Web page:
|Is this why Christ died hanging on the cross or is this|
about an ego having lost all touch with reality?
It was the story of Samuel and the Israelites squabbling over a monarchy. You know the story. (Or, if you don’t, you can find it in 1 Samuel, chapter 8.) The people of Israel decide that they want a king like other nations. The people had decided that God wasn’t quite cutting it as king. He isn’t visible enough in times of war. They want the trappings of an earthly king. Samuel warns them of the price: Kings require taxes and they live in palaces with servants. Daughters will have to become ointment makers and cooks; sons will have to be footmen and soldiers. The people are going to have to shell out to keep a king in style—you know: palaces, crowns, liveried servants, etc.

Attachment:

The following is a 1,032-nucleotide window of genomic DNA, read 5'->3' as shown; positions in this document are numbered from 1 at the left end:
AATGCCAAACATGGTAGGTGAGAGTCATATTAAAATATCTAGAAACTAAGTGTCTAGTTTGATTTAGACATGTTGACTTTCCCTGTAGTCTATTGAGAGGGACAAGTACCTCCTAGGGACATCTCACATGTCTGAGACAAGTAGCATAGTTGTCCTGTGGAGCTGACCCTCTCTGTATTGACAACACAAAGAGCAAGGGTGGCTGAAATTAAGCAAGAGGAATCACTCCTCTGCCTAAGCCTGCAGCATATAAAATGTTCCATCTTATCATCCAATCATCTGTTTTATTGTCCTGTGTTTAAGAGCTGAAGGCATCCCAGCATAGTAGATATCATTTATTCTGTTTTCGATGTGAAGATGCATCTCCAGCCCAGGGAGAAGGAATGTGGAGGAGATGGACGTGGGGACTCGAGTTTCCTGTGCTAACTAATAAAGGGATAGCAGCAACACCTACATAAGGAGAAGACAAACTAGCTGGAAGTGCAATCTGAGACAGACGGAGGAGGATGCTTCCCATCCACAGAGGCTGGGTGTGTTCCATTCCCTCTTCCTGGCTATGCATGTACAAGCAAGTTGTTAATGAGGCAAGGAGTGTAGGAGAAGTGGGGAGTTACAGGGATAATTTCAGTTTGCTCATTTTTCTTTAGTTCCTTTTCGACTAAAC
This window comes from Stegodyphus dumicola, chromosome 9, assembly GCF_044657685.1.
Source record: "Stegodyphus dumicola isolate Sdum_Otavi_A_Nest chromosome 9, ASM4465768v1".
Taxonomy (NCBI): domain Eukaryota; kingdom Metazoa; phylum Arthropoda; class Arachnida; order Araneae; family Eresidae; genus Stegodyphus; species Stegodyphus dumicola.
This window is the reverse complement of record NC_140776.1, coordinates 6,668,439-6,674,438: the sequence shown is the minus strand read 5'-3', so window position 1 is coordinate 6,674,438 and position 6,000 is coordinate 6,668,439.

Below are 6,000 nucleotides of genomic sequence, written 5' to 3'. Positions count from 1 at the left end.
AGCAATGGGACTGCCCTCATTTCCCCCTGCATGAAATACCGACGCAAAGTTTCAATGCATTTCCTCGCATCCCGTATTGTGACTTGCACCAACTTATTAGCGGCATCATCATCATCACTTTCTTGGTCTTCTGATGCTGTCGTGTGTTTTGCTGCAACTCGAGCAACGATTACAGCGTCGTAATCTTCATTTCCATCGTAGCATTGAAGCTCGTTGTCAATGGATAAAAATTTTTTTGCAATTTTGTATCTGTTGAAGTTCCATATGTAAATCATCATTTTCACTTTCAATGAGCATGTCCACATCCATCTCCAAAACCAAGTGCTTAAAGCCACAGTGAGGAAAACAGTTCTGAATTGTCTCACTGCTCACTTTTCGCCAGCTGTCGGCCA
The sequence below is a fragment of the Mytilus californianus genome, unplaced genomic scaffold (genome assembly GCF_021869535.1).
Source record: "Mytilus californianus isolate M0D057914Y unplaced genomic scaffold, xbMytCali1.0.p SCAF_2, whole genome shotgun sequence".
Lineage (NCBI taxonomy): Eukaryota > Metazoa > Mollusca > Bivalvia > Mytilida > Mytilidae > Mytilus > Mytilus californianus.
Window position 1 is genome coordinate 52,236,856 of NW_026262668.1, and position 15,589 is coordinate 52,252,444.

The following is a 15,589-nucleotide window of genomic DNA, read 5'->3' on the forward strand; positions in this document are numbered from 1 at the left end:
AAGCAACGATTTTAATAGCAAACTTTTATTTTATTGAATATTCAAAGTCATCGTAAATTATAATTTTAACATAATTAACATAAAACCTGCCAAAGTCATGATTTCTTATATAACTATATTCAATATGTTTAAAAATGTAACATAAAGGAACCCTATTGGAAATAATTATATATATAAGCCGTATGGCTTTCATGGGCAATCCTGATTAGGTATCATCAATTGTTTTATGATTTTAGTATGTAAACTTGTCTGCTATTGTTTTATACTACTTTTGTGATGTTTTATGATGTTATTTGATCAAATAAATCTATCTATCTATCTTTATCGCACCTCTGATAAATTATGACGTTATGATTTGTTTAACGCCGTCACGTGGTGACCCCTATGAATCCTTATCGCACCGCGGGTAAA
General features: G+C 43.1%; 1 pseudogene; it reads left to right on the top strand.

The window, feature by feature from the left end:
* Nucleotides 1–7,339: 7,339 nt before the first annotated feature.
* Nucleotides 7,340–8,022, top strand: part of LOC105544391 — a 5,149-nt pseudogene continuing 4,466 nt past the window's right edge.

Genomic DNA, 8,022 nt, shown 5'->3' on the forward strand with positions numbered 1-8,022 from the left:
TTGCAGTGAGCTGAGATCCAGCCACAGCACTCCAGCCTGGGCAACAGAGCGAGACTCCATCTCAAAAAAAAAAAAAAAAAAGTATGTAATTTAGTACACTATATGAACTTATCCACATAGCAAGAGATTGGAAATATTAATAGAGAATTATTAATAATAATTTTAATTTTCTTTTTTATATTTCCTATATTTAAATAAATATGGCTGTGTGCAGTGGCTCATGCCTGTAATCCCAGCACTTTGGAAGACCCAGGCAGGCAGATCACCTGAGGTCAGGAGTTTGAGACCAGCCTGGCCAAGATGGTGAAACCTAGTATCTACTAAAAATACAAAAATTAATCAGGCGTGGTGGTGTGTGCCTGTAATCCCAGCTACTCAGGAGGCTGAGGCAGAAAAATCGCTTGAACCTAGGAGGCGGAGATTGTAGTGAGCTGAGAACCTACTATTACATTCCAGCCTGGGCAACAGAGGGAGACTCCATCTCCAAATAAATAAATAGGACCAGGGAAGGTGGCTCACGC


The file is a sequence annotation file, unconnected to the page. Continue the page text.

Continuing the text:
What struck me was—and this is one of the reasons that I write this blog—why isn’t Christ enough for us? Why do we need Swiss Guards and Nuncios and Vatican dicasteries? Why do we need monsignors in their purples and bishops with their miters, and Eminences and Excelencies, and the kissing of rings and the bending of knees? Now I am not saying that we don’t need the Petrine Ministry and a worthy Servus Servorum Dei to fill it, or that we don’t need Pastors who have the heart of the Good Shepherd to lead the Church. (And by Pastors here I mean bishops.) I believe Christ established a community of his followers and that he commissioned the Twelve (or at least the Eleven who remained faithful) to guide it in faithfulness to the Good News of God’s Kingdom as he preached it. And I am not a strict constructionist of the New Testament. I am amused with some of my Campbellite friends who insist that if there is not an explicit warrant for something in the New Testament you can’t do it. (One friend of mine who is a Church of Christ Pastor makes me laugh when he says that his deacons won’t allow lighted candles on the communion table as there is no warrant for them in the New Testament but that they have no problem flipping on the light switch.) But I do think at times, indeed often, that we Catholics have allowed the human trappings to overshadow and even usurp the precedence of the Divinely ordered mission of the Church. I’m sorry but the preaching of Good News to the Poor, of granting sight to the blind, freedom to captives, and announcing a time of God’s Favor is why we are here not to conduct self-aggrandizing ceremonies that exalt one or another of us over others. Now I know that I have said that I don’t intend to get into theology and that I want to stick right to history and that when you start talking about Christ and his intentions for his disciples you cross the line from history into theology and I know I have crossed that line, but don’t even tell me theologically that the Grace of God is given us for pompous ceremonial that may have been fitting for medieval princes but is totally out of place in a world where more than half the population has no or insufficient access to safe water, where millions of children have been orphaned by AIDS, where famine is rampant, and where 5% of the population controls 90% of the resources. Far from being the light of the world, we run the risk of being a scandal when we are more concerned about the trappings of office than the mission given us by our Savior. So history and theology meet where justice and peace kiss and history can help theology sort out what is essential and what is charade.